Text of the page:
The book takes the reader on a tour of four uncharacteristic ecosystems of Europe: Cairngorms arctic tundra in northern Scotland, Poland’s “jungle” – the forest primeval of Bialowieza, Spain’s Tabernas desert, and the Hungarian Puszta (i.e. the Pannonian Steppe.) For each of these places, the reader is treated not only to vivid description of the locale and its flora and fauna, but also some fascinating folklore, cultural peculiarities, and indigenous mysteries. In Scotland, this involves inexplicable reindeer and the legend of the Big Grey Man. In Poland and Belarus, we learn about legendary forest folk deities and about the last Soviet standing. In Spain, one gets a lesson in Spaghetti Westerns. In Hungary we see birders, neo-Nazis, and Central Asian immigrants all traipsing the same ground.

I found this book to be an engaging read. It helps raise consciousness about climate change without collapsing into a gloomy doom-fest. This discussion is most notable in the most extreme ecosystems, Cairngorms and Tabernas, but most of the intense discussion is saved for a brief epilogue entitled “The Last Snow.” The book offers rudimentary maps, but relies entirely on text to paint a picture, but I felt the author did a great job of bringing the places to life through words.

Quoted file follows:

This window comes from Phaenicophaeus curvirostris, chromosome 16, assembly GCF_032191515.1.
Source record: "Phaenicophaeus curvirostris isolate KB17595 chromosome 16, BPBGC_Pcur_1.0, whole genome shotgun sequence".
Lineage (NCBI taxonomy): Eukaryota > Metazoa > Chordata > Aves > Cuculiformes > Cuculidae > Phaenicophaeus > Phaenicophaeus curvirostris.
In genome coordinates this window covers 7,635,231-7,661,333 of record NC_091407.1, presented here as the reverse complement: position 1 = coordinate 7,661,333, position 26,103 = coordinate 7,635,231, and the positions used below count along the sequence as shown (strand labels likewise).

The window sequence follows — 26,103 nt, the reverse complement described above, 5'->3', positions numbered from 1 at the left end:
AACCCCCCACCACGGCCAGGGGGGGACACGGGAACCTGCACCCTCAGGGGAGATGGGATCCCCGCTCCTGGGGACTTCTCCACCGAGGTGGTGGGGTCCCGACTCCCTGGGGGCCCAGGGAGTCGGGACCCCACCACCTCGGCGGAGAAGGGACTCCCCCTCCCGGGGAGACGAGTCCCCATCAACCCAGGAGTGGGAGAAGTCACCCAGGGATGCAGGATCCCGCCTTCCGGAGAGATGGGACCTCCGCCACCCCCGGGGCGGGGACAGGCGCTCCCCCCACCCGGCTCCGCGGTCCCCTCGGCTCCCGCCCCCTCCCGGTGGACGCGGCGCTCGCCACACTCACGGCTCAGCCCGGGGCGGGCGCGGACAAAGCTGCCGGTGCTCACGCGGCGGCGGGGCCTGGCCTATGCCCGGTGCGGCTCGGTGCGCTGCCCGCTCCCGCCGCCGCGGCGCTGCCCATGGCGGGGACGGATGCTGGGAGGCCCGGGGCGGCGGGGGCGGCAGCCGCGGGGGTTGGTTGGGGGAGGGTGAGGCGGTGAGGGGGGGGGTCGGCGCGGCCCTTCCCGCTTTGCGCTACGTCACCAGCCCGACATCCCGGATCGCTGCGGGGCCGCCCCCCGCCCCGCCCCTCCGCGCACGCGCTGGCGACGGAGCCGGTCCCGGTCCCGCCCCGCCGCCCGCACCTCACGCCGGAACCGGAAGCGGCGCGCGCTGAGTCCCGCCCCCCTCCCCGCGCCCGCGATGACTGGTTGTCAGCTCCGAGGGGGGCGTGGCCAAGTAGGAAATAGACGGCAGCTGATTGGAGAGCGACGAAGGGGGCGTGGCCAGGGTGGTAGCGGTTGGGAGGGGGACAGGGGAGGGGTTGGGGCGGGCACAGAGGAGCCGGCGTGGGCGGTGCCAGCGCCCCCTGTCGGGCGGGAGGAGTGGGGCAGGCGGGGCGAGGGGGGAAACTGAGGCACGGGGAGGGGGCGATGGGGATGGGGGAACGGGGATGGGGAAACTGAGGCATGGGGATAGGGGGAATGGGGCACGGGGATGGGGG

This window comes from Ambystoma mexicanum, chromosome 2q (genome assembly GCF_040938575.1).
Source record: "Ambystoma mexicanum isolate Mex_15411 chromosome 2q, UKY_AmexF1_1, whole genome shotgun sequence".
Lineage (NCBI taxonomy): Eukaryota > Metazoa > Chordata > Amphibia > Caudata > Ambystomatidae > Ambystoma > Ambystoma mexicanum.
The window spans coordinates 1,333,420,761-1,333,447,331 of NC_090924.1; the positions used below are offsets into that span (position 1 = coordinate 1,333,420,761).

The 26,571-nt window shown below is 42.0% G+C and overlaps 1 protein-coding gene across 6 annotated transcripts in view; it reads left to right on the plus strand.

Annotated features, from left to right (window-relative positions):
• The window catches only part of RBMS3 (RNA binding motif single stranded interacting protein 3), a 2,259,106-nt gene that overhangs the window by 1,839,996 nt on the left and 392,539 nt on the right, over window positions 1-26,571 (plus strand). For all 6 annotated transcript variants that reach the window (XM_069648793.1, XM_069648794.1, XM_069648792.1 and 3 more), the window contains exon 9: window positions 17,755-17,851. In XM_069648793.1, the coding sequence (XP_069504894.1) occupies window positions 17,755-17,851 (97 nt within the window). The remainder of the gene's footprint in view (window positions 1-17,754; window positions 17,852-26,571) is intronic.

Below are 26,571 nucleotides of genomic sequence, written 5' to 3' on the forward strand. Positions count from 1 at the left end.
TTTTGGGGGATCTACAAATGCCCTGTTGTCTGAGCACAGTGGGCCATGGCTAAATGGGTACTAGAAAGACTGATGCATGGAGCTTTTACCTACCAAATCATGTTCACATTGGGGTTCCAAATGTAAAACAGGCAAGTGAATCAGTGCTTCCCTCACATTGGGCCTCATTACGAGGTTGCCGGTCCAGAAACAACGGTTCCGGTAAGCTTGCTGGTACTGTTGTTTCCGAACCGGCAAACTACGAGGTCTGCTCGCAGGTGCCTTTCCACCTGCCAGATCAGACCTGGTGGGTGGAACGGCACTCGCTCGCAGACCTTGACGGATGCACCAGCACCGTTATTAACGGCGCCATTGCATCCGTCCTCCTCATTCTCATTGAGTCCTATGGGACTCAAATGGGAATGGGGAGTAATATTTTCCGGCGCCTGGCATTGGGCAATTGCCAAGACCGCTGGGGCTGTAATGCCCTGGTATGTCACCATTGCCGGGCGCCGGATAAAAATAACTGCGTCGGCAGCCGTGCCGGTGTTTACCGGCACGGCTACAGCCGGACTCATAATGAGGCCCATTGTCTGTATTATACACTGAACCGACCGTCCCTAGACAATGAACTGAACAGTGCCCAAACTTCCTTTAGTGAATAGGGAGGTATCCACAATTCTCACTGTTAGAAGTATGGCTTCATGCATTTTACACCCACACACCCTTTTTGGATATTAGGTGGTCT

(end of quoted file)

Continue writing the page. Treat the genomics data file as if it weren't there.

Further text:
If you’re interested in learning more about a few of the globe’s lesser-known natural settings, I’d highly recommend this book.

View all my reviews

BOOK REVIEW: Philosophy of Biology: A Very Short Introduction by Samir Okasha

Philosophy of Biology: A Very Short IntroductionPhilosophy of Biology: A Very Short Introduction by Samir Okasha
My rating: 4 of 5 stars

Amazon.in Page

Excepting the final chapter, this wasn’t the book I expected, but it did raise some compelling questions. The book did devote more space to semantic and categorical questions than I found useful or interesting. These are the kinds of questions which philosophers may find joy in catching peers in paradoxes, but which are pure navel-gazing, offering no insights on how to achieve the well-lived life or to better understand the grand questions of the universe.

The book looks at the metaphysical and epistemological ramifications of evolution, species classification, genetic and memetic transmission, and the degree to which humans are or aren’t constrained by our evolutionary history. Among the questions I found most interesting were: Is it useful to speak in terms of “function” (i.e. “what a thing is for”) when discussing biological entities, given that those words seem to imply an intended purpose inconsistent with evolution? Does selection occur at the level of the individual, the group, or both? How does one reconcile the Mendelian notion of a “gene” with that of molecular biology? Lest one think Mendel’s ideas were partially formed and are now supplanted, they do internally explain dominance and recessivity, a thing molecular biology can’t yet do. Is it reasonable to apply the logic of evolution and heritability to the cultural domain?